21 August 2012
Lachie Hill – Bottled Feelings
Did you know that tinned food was available 30 years before the invention of the tin-opener? In much the same spirit, my feelings for Avery Whitbread exploded into being long, long before Avery had any idea that I existed.
So there she was, standing by the door to the classroom with her friends, chatting, laughing; it felt as if her unawareness of my emotions for her was slowly eating me away. I stood awkwardly at the other side of the hall, the noise of my classmates almost drowning out my thoughts. I glanced over at my friends as they furiously attempted to finish last night’s homework before the lesson started. I couldn’t understand why this was so hard for me, all I had to do was go up and tell her how I felt, but for some reason it was so different. I couldn’t quite put my finger on it, but her bubbly personality always seemed to bend and twist things into a bigger mess.
I squeezed my eyes shut, wiped the sweat off my palms and finally worked up the courage to go over and release three years’ worth of brooding emotions. Just as took the first step, my ears were assaulted by a deafening ring from the school bell right next to my head.
‘Damn it,’ I swore – with this opportunity gone it would take another day of sulking for me to convince myself to do this again.
I shuffled into class, pushed from side to side as everyone sluggishly made their start to the school day, all the while my brain imploding. Time seemed to be passing slower and slower, until I was sure that I would be walking out of the room with a shabby, grey beard. I recall a few paper ball fights, but everything else was a blur. Finally, the seemingly endless mathematical gibberish was replaced with a loud bell and the chatter of the school halls.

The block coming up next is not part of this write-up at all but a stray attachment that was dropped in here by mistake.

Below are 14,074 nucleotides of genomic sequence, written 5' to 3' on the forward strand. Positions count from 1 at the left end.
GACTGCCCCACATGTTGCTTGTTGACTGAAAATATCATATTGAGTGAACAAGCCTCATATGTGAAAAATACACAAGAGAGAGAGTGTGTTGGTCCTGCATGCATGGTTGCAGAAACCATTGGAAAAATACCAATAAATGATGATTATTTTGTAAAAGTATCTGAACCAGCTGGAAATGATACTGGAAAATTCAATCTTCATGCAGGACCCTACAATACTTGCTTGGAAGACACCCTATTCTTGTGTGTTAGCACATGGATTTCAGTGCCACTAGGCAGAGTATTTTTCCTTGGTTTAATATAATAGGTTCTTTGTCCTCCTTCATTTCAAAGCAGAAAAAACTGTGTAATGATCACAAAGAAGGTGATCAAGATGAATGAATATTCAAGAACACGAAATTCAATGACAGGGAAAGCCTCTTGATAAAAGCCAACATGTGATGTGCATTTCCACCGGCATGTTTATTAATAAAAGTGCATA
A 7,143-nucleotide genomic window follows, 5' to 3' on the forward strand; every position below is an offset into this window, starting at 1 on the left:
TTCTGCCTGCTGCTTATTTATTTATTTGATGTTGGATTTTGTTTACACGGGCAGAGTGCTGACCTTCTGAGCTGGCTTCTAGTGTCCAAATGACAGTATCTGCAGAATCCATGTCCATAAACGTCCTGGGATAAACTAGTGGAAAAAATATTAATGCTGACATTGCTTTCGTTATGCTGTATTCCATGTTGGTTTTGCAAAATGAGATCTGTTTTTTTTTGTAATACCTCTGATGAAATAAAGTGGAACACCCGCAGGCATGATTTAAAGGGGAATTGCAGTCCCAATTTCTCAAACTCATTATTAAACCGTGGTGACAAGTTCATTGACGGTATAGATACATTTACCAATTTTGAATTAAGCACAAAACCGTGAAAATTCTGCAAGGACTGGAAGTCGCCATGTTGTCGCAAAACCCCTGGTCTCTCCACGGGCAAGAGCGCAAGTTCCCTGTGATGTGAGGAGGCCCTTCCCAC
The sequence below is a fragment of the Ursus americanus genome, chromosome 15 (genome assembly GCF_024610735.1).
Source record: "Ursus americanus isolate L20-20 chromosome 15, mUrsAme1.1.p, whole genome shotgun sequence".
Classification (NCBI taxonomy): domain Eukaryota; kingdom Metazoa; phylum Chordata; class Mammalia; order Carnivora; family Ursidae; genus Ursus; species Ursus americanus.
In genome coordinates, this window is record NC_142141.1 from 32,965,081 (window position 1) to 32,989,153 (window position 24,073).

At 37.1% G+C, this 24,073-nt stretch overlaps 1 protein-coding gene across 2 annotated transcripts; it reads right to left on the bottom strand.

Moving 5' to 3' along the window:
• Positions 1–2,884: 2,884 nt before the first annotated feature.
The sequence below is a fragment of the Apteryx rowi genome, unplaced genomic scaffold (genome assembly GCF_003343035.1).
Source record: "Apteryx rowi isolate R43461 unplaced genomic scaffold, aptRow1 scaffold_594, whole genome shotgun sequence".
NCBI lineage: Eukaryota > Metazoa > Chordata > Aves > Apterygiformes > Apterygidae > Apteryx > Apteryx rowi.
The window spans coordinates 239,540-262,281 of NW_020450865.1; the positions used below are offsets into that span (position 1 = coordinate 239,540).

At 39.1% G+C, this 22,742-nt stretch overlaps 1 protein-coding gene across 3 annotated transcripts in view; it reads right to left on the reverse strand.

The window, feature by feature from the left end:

I switched back on and decided I wasn’t going to postpone this any longer. My eyes darted round like an eagle, searching for Avery until they locked on. I walked up and tapped her on the shoulder, asking her to follow me.
‘Where are we going?’ she giggled, but with a confused look on her face. I just told her I would explain when we get there. I walked toward the far tree on the school field, knowing if I took her there, there would be no way for me to back out. We sat down, for a few seconds there was an awkward silence, filled only by birds and the distant chatter of students. Slowly her gaze softened and I knew I would have to say it soon or my mind would crumple again. Her mouth opened, and she started (to my surprise) flirting! Something about how cute I am. But I quickly interrupted.
‘Avery,’ I started slowly, but finally my mind gave in and the words just fell out. ‘I really hate you.’
By Lachie Hill, Year 9 (Male)